Bioversity International: research for development in agricultural and tree biodiversity

Kick the silos to tackle SDGs

08 Jan 2016

We are a growing population living on this small planet, our only home. Each of us has the right to a healthy life, as agreed by the Sustainable Development Goals (SDGs) adopted by all the nations of the world just a few months ago.

Our planet is finite and therefore we need to be smart in the way we manage its landscapes and seascapes so that they provide each of us with the support we will need to reach the SDGs. Although there are 17 SDGs, the stated vision is that they are interlinked.

Food is at the heart of sustainability – changing how we produce, and consume food can radically change both human, and environmental health for the better. Therefore, the sound management of food production systems is fundamental for both environmental sustainability, nutrition and health, and thus central to the Goals.

What do we mean by multi-functional landscapes and seascapes? Multi-functionality refers to the multiple commodity and non-commodity outputs that are jointly produced by agriculture. Non-commodity outputs could be related to public goods, such as clean air or a biodiverse landscape.

In the spirit of multi-functionality and sustainable development, a lunch panel session was organized at the recent Global Landscapes Forum called Landscapes and seascapes for food, nutrition and the environment: Exploring the business, policy, and science connections. This was a joint partnership between the EAT Initiative, represented by the Stockholm Resilience Centre, Bioversity International and the CGIAR.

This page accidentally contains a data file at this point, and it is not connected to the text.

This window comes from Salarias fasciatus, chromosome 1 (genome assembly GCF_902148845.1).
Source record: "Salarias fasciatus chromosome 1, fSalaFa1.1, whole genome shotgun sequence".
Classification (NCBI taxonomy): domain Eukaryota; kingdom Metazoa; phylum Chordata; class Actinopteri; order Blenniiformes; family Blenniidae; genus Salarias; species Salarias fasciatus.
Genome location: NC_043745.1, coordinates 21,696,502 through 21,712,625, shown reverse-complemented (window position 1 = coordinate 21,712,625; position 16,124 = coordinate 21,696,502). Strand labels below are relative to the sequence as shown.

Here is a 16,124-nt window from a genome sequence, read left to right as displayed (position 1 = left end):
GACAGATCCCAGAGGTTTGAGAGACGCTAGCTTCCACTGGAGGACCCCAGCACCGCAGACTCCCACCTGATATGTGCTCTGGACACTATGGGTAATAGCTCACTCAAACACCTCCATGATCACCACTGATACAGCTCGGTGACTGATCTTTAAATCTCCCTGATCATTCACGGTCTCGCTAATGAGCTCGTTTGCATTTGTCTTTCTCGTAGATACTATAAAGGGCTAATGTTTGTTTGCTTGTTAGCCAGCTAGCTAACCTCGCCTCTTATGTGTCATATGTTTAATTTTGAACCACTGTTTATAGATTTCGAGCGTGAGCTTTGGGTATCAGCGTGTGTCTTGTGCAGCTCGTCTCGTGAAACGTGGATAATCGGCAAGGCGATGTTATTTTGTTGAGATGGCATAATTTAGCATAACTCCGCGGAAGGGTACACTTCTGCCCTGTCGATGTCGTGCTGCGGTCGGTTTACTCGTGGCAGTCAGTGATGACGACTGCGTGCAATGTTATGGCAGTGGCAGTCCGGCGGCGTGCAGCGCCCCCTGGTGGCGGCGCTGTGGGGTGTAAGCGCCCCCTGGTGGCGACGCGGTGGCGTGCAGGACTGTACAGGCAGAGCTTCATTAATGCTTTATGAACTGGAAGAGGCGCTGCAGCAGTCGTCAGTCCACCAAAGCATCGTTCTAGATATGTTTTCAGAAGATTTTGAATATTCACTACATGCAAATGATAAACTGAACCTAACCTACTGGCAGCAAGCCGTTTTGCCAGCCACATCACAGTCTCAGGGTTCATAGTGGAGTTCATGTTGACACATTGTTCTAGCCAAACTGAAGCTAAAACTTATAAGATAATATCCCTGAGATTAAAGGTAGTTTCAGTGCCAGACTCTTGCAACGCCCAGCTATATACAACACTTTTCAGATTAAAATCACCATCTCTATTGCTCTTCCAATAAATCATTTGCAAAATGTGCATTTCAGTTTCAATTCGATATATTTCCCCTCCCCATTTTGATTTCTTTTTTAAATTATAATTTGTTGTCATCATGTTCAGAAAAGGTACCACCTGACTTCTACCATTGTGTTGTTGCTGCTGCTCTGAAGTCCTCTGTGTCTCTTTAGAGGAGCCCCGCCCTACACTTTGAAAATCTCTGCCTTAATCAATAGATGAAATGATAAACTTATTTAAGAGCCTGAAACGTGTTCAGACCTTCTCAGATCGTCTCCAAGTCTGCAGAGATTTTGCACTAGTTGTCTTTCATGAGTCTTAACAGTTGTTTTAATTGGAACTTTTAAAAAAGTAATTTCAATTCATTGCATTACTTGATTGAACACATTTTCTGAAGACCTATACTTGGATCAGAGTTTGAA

Panelists share experiences and ideas on convergences between science, policy and business at the GLF, Paris, Dec 2015. Credit: Bioversity International.Led by Bioversity International Board Member and Former IUCN Director General, Julia Marton-Lefevere, panelists Johan Rockström (Stockholm Resilience Center), Sara Scherr (EcoAgriculture Partners and Bioversity International Inc US Board of Trustee), and Patrick Holden (Sustainable Food Trust) participated in a candid and vibrant discussion on the convergence of science, business and policy solutions focusing on sound management of food production systems as fundamental for both environmental sustainability and nutrition security.

They gave examples of their viewpoint of how well-managed multi-functional land or seascapes can support the planet and how we can collaborate across sectors to achieve the mutual objectives of environmental sustainability, nutrition and health.

So, how can we achieve the SDGs holistically?
Here are four key points from their discussion:

1: Food production systems need to align with goals to achieve healthier diets.
To achieve healthier diets from more sustainable food production systems, we need to manage them for multiple benefits. These multiple benefits should provide diversified production that aligns with achieving health goals. Production should include fruits, vegetables, nuts, seeds, and small animal source foods.

“Thinking at a landscape scale is useful for understanding how land is used for food and non-food products; for looking at ways of how to grow more nutritious foods; and where mainstream agricultural elements integrate with landscapes. We need to look at relationships between agricultural diversity and nutritional diversity.
Johan Rockström

Livestock in the Barotse floodplain. Credit:T.del Río2: Multi-
functional approaches generate multiple ecosystem benefits, beyond production.

Another way to achieve sustainability goals would be to use a multi-functional approach to production systems. In this way multiple ecosystem services could be generated to benefit society, beyond food production in itself.